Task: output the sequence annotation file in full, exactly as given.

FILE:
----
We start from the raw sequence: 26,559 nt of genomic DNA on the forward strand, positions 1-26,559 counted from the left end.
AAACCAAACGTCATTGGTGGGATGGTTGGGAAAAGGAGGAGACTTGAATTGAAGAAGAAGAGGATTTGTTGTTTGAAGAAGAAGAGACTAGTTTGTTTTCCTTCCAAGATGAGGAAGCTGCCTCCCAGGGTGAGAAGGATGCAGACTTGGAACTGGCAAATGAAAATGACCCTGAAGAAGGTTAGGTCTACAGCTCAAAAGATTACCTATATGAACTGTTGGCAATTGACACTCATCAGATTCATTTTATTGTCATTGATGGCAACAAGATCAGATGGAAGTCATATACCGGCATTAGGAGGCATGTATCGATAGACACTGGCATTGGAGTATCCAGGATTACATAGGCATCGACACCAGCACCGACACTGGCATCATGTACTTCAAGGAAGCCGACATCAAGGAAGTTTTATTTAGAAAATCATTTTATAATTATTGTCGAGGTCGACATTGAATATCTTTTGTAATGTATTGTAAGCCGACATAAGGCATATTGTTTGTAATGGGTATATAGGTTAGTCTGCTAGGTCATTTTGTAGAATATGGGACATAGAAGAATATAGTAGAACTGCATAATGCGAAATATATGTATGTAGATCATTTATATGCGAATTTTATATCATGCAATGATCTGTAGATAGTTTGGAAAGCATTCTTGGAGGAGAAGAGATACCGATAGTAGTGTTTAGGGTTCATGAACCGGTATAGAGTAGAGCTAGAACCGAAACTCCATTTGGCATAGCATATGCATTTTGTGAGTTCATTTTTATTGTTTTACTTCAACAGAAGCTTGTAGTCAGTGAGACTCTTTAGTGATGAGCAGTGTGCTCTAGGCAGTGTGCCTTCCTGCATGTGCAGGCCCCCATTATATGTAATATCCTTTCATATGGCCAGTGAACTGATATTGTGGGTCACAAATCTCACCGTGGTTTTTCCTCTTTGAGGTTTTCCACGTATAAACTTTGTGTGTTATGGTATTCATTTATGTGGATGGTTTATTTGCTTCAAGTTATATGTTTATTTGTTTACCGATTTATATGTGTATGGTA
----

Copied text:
We start from the raw sequence: 26,559 nt of genomic DNA on the forward strand, positions 1-26,559 counted from the left end.
AAACCAAACGTCATTGGTGGGATGGTTGGGAAAAGGAGGAGACTTGAATTGAAGAAGAAGAGGATTTGTTGTTTGAAGAAGAAGAGACTAGTTTGTTTTCCTTCCAAGATGAGGAAGCTGCCTCCCAGGGTGAGAAGGATGCAGACTTGGAACTGGCAAATGAAAATGACCCTGAAGAAGGTTAGGTCTACAGCTCAAAAGATTACCTATATGAACTGTTGGCAATTGACACTCATCAGATTCATTTTATTGTCATTGATGGCAACAAGATCAGATGGAAGTCATATACCGGCATTAGGAGGCATGTATCGATAGACACTGGCATTGGAGTATCCAGGATTACATAGGCATCGACACCAGCACCGACACTGGCATCATGTACTTCAAGGAAGCCGACATCAAGGAAGTTTTATTTAGAAAATCATTTTATAATTATTGTCGAGGTCGACATTGAATATCTTTTGTAATGTATTGTAAGCCGACATAAGGCATATTGTTTGTAATGGGTATATAGGTTAGTCTGCTAGGTCATTTTGTAGAATATGGGACATAGAAGAATATAGTAGAACTGCATAATGCGAAATATATGTATGTAGATCATTTATATGCGAATTTTATATCATGCAATGATCTGTAGATAGTTTGGAAAGCATTCTTGGAGGAGAAGAGATACCGATAGTAGTGTTTAGGGTTCATGAACCGGTATAGAGTAGAGCTAGAACCGAAACTCCATTTGGCATAGCATATGCATTTTGTGAGTTCATTTTTATTGTTTTACTTCAACAGAAGCTTGTAGTCAGTGAGACTCTTTAGTGATGAGCAGTGTGCTCTAGGCAGTGTGCCTTCCTGCATGTGCAGGCCCCCATTATATGTAATATCCTTTCATATGGCCAGTGAACTGATATTGTGGGTCACAAATCTCACCGTGGTTTTTCCTCTTTGAGGTTTTCCACGTATAAACTTTGTGTGTTATGGTATTCATTTATGTGGATGGTTTATTTGCTTCAAGTTATATGTTTATTTGTTTACCGATTTATATGTGTATGGTA